Many of you have been there: it’s 8am, the coffee has barely kicked in, and the kids need to be dropped off at school in half an hour. But not just your kids, because today is your turn to carpool! Every seat in the back of the minivan is filled, and even though the little voices are happy and chirpy there are just. so. many. of them.
You curse the coffee mug you forgot on the kitchen counter, and as you make the last turnoff onto the country road, you think about how lovely and quiet and peaceful and quiet the drive home will be. Then you remember that you are on carpool duty for the trip home this afternoon as well.
We only have two kids, but when we were shopping for our last car, we opted for a minivan. We knew that before long, the time would come when we would need room for a couple more pint-sized travellers, and once we moved out to the cornfield, our fate as carpoolers was sealed. I don’t mind hauling the kids and their gear from place to place — carpooling is convenient, environmentally friendly, and fun for the people in the back seats — but there is a code of conduct that must be followed, before, during and after the ride.
You have to make sure the vehicle is in tip-top shape when the cargo is so precious. Every passenger must be aware of the rules while inside the car — seatbelts buckled, hands stay inside, and no shenanigans that might distract the driver.
I’m not just talking about comfort, although that’s important too. I mean, have some fun on the way. If the kids have stopped fighting over music selections, play games, watch a DVD or — gasp! Talk to your small passengers. You’ll be amazed at what you learn.
It has to be, because sometimes the kids have no choice but to eat on the run. But be mindful of the snacks you send for eating in the car. Drinks should have a tight fitting lid, and food should not be crumbly, sticky, drippy, goopy, runny, or icky. Oh, and there should be extra for the driver.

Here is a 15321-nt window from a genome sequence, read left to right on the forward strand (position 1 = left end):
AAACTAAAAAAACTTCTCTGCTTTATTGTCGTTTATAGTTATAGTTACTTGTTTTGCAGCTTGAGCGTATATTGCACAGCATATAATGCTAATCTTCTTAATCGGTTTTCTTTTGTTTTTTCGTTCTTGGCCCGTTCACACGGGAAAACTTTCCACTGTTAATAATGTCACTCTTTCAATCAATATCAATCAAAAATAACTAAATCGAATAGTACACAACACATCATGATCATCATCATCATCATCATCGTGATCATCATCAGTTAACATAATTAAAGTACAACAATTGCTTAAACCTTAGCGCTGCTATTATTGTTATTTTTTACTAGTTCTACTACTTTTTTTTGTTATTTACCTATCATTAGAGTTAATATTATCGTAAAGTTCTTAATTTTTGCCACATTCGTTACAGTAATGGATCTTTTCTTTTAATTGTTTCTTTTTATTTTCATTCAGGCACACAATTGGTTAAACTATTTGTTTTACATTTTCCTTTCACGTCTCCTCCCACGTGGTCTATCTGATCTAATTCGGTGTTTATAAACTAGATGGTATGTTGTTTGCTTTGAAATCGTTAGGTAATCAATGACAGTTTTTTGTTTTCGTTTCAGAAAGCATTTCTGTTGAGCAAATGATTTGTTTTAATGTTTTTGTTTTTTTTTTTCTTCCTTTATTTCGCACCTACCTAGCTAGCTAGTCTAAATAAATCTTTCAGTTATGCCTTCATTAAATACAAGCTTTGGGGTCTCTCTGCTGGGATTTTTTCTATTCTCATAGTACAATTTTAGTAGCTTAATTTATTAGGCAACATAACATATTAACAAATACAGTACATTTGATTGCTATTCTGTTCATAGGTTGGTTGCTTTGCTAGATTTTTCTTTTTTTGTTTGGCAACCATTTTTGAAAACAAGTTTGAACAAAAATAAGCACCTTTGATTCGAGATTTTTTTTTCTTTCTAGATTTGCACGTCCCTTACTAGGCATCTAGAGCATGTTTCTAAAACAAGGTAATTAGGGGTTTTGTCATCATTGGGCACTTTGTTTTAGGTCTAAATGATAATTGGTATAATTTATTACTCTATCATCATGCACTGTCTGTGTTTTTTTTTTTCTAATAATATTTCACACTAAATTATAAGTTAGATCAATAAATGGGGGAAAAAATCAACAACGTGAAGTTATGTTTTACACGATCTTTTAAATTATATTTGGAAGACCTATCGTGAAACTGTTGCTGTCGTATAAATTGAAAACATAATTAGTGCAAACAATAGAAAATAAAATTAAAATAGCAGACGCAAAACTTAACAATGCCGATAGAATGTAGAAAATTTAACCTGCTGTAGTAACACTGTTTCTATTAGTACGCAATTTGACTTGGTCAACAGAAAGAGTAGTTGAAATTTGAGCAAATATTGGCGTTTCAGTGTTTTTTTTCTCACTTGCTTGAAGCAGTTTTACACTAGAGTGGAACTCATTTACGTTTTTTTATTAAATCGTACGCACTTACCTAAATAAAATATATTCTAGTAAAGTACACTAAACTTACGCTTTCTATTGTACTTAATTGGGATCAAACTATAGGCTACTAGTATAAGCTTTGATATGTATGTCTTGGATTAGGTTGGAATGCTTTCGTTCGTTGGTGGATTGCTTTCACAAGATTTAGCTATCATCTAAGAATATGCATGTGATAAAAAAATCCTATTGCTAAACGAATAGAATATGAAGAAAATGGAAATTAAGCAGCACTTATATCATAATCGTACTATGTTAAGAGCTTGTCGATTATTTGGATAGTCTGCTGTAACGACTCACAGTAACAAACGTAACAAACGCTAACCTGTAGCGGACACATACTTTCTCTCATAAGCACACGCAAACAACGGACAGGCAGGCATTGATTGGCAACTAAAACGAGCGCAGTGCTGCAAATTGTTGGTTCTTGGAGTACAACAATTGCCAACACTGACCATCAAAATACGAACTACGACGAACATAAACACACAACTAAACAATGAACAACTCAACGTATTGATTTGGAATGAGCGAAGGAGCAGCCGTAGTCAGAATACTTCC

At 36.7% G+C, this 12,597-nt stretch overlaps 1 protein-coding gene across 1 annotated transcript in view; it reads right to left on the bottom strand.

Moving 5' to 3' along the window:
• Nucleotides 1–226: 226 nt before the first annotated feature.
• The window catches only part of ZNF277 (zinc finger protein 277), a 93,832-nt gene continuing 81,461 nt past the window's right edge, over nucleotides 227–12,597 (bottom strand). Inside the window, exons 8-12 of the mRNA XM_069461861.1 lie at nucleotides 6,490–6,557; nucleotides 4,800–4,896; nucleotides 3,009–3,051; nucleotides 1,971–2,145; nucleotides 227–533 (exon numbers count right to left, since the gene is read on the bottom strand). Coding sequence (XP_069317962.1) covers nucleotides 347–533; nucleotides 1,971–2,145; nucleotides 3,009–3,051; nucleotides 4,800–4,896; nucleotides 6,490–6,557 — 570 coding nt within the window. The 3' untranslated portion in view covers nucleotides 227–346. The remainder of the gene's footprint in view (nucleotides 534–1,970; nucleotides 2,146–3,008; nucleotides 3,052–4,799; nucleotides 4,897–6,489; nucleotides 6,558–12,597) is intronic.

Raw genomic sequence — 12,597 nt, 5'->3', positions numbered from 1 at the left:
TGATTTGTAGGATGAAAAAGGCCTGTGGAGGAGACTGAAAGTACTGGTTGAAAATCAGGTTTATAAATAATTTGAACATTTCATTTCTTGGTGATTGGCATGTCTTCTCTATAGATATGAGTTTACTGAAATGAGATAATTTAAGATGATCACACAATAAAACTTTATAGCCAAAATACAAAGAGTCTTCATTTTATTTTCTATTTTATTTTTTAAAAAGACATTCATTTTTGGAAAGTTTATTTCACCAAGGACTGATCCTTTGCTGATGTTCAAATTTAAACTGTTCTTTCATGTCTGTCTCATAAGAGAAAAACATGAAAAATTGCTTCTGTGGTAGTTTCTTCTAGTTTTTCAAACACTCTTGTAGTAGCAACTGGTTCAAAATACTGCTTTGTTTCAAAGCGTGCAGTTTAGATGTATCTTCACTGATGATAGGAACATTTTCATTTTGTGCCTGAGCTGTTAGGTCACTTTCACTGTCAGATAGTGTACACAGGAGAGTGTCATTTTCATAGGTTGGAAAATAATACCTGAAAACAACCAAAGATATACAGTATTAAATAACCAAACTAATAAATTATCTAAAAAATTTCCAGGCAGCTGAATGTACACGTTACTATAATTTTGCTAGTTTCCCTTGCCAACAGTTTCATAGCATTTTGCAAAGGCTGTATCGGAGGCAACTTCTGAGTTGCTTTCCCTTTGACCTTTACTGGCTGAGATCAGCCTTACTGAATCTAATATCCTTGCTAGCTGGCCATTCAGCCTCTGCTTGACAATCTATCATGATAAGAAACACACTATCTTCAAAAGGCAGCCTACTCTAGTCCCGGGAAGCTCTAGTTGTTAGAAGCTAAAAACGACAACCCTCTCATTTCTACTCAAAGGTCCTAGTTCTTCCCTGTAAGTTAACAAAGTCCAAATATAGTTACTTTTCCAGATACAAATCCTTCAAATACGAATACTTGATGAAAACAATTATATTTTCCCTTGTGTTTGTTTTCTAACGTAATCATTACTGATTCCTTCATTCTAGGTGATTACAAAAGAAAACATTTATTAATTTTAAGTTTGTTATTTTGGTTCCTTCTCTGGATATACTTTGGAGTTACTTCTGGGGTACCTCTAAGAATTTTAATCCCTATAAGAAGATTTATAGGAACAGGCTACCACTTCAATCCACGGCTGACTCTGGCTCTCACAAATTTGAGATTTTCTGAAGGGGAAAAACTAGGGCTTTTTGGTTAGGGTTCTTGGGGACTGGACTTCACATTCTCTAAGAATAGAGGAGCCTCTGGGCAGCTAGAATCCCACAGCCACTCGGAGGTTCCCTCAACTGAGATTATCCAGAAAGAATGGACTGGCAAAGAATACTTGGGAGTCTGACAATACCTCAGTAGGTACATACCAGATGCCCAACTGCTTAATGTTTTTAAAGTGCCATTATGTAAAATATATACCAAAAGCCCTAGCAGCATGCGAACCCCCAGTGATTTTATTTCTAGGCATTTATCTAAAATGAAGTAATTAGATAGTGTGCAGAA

Or the sweaty, smelly stuff, or the feet on the seat or the dirt on the feet. Carpool ain’t no place for control freaks, and your carpooling vehicle should be able to handle the stuff that your carpooling charges throw at it.
As far as I’m concerned, the driver is always in charge of three things: the route, the temperature, and the music. This means that if you like the scenic route, that’s the one you take; if you are hot, the air goes on; and if you are in the mood for some John Denver at top volume, so be it. However, when carpooling, it really is best for all involved to borrow a tween’s iPod and let them go boy band crazy in the back seats. Just make it known — any fighting over the tween beat hit parade and it’s back to Annie’s Song for everybody.
Carpooling cannot just be a one-way street (wakka wakka). Even if you are the family that lives the farthest out of town, carpooling only works if all families involved take turns. Maybe you schedule the driver/vehicle/family by weeks or activities, or maybe the situation is more spontaneous and flexible. Either way, if one driver feels the burden is always on them, you can be sure that you are in the fast lane to a total carpooling shutdown. And nobody wants that.
Carpooling is a grudging necessity for some, a way of life for others. Either way, sometimes, it’s just gotta be done.
Carpooling means the responsibility of caring for other kids and ensuring they reach their destination safely.